For the past month or so, Richard had been meeting up with Melanie and seeing movies or just having a drink. This evening, they were in a small pub by Leicester Square, before going to see a film based in post-war Berlin. It was a disappointing mess of a co-production, with a British actor giving a one-dimensional portrayal of an American, an American actor giving an unconvincing, stiff-upper lipped rendition of a Englishman and an Italian beauty attempting to be an ugly German. But, at one point during the film, there was an interior scene showing a room with an Ofen. Richard and Melanie poked each other on the leg and laughed. They left as soon as the film finished, heading straight back to the pub. They covered the usual topics: Richard’s awful job, awful love-life, awful everything. It seemed to cheer Melanie up.
“No regrets about leaving the record store ? I mean, it was regular work.”
“Not really. Couldn’t go back there, anyway, they would have sacked me for taking off too much time. And for what ? Berlin in Winter. Barely even saw Chris.”
This was the link Melanie was waiting for, and she barely listened to the rest of his speach.
“I can understand what Will meant, now, about not being able to work with people. I mean, my job really is shit, but at least I don’t have to deal with … the public. Book shops and classical music, sounds like ‘green and pleasant land’ material, but it’s the Mean Streets. In Fordham’s I devised a theory. People were in a bad mood because they came in to buy books that they couldn’t find, couldn’t afford and didn’t really want. As for the Classical Music lot … I tell you, you won’t find a more arrogant bunch of self-loving Arschlochs than music students. Makes me miss my old Physics gang. “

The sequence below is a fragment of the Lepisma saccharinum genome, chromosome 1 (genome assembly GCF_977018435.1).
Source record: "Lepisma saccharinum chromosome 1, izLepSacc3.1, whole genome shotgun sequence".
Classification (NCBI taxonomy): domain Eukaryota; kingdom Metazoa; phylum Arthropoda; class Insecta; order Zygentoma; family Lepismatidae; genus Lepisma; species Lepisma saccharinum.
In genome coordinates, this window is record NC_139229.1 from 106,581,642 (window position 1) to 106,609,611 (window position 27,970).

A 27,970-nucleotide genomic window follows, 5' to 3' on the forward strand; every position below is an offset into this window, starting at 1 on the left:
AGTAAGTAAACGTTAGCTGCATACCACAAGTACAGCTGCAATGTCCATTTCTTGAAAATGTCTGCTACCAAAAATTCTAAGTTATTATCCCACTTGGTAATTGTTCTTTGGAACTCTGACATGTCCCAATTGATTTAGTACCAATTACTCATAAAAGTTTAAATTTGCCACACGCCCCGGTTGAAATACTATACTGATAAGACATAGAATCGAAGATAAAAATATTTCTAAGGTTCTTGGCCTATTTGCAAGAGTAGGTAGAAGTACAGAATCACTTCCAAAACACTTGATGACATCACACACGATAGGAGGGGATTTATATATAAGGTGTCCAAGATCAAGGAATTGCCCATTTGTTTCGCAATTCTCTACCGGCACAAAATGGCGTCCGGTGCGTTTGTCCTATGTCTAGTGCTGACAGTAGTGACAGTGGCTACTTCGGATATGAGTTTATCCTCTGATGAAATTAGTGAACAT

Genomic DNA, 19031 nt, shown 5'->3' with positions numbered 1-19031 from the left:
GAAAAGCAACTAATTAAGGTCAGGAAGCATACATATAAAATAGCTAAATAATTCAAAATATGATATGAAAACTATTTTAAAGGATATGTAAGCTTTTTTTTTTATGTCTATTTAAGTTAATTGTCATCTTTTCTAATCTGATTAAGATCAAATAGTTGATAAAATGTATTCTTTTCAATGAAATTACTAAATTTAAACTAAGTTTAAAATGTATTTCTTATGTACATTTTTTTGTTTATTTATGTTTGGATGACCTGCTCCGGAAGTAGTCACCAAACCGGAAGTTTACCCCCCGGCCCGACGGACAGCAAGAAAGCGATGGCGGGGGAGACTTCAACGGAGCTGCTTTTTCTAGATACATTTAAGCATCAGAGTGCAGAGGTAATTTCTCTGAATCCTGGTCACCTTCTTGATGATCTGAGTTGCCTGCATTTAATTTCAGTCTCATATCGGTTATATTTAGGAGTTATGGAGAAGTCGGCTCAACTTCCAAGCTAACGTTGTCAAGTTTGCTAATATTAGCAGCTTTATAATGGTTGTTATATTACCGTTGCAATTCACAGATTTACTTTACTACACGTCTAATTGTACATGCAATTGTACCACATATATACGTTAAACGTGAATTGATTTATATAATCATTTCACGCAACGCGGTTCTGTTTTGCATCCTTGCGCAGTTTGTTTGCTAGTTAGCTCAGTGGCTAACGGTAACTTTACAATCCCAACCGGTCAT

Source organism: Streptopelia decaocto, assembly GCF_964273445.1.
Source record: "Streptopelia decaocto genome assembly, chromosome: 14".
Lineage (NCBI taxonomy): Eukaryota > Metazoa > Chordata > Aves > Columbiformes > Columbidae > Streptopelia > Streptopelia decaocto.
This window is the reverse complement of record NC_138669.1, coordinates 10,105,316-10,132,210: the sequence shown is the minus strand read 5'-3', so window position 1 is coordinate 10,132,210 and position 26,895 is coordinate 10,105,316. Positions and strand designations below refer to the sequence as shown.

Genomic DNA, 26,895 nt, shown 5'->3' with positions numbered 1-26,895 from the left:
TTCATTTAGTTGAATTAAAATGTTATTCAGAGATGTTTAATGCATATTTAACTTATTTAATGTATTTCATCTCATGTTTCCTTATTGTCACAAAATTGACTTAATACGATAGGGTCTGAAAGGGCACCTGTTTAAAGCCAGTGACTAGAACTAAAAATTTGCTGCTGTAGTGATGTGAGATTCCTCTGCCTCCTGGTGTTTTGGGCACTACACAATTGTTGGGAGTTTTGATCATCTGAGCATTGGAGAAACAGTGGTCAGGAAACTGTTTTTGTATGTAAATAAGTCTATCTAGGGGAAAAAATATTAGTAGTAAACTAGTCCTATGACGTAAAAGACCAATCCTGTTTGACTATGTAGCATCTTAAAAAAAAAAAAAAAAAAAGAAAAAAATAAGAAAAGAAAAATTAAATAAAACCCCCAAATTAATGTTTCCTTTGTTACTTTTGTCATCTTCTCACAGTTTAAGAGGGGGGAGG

If Richard hoped Melanie would take up this cue, he was mistaken.
“Speaking of Chris, I got a letter from him recently. Are you still in touch ? You know he’s moved, now, and got a new girlfriend ? Oh, yes, much better by the sounds of it. I didn’t like Ute at all. I knew it wouldn’t last.”